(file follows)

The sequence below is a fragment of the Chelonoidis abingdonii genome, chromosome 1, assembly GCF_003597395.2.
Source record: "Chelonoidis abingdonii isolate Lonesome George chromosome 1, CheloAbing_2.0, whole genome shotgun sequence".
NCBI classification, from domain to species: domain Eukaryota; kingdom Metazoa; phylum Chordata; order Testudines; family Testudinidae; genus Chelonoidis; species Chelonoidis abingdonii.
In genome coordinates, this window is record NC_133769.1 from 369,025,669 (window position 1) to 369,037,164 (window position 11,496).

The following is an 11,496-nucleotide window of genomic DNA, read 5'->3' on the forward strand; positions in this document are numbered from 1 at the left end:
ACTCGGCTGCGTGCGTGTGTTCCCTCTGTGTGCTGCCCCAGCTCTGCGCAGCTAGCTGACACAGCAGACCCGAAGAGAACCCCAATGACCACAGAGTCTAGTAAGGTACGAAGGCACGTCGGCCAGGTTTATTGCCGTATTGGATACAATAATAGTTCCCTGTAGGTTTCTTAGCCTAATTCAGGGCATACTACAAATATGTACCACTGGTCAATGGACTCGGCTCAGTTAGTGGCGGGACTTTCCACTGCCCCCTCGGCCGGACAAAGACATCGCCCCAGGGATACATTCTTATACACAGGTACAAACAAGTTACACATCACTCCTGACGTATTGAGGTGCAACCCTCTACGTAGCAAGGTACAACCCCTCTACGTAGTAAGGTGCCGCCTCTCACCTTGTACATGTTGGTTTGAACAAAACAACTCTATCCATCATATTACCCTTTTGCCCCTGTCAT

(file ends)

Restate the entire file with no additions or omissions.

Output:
The sequence below is a fragment of the Chelonoidis abingdonii genome, chromosome 1, assembly GCF_003597395.2.
Source record: "Chelonoidis abingdonii isolate Lonesome George chromosome 1, CheloAbing_2.0, whole genome shotgun sequence".
NCBI classification, from domain to species: domain Eukaryota; kingdom Metazoa; phylum Chordata; order Testudines; family Testudinidae; genus Chelonoidis; species Chelonoidis abingdonii.
In genome coordinates, this window is record NC_133769.1 from 369,025,669 (window position 1) to 369,037,164 (window position 11,496).

The following is an 11,496-nucleotide window of genomic DNA, read 5'->3' on the forward strand; positions in this document are numbered from 1 at the left end:
ACTCGGCTGCGTGCGTGTGTTCCCTCTGTGTGCTGCCCCAGCTCTGCGCAGCTAGCTGACACAGCAGACCCGAAGAGAACCCCAATGACCACAGAGTCTAGTAAGGTACGAAGGCACGTCGGCCAGGTTTATTGCCGTATTGGATACAATAATAGTTCCCTGTAGGTTTCTTAGCCTAATTCAGGGCATACTACAAATATGTACCACTGGTCAATGGACTCGGCTCAGTTAGTGGCGGGACTTTCCACTGCCCCCTCGGCCGGACAAAGACATCGCCCCAGGGATACATTCTTATACACAGGTACAAACAAGTTACACATCACTCCTGACGTATTGAGGTGCAACCCTCTACGTAGCAAGGTACAACCCCTCTACGTAGTAAGGTGCCGCCTCTCACCTTGTACATGTTGGTTTGAACAAAACAACTCTATCCATCATATTACCCTTTTGCCCCTGTCAT